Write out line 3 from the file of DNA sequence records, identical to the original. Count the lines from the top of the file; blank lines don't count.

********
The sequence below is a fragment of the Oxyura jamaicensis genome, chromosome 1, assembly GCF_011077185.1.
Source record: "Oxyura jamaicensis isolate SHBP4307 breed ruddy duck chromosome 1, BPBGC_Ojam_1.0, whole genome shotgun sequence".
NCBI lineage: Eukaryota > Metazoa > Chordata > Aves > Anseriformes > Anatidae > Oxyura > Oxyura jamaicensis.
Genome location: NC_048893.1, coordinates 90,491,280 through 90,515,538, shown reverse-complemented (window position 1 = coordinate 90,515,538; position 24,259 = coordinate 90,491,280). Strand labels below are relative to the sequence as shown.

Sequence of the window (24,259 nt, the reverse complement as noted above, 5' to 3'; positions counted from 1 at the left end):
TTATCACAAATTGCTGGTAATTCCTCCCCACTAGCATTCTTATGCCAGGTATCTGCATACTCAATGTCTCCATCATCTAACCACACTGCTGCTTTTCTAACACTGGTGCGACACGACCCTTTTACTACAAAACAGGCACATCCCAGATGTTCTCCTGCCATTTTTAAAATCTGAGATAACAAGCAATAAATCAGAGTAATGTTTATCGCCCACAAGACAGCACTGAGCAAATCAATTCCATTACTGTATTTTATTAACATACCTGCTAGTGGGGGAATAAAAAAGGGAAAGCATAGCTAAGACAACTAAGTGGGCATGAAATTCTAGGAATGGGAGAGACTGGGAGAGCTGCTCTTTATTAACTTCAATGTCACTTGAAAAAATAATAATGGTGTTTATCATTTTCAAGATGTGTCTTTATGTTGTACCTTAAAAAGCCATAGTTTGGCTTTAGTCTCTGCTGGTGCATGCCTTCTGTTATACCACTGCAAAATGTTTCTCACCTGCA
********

NCBI lineage: Eukaryota > Metazoa > Chordata > Aves > Anseriformes > Anatidae > Oxyura > Oxyura jamaicensis.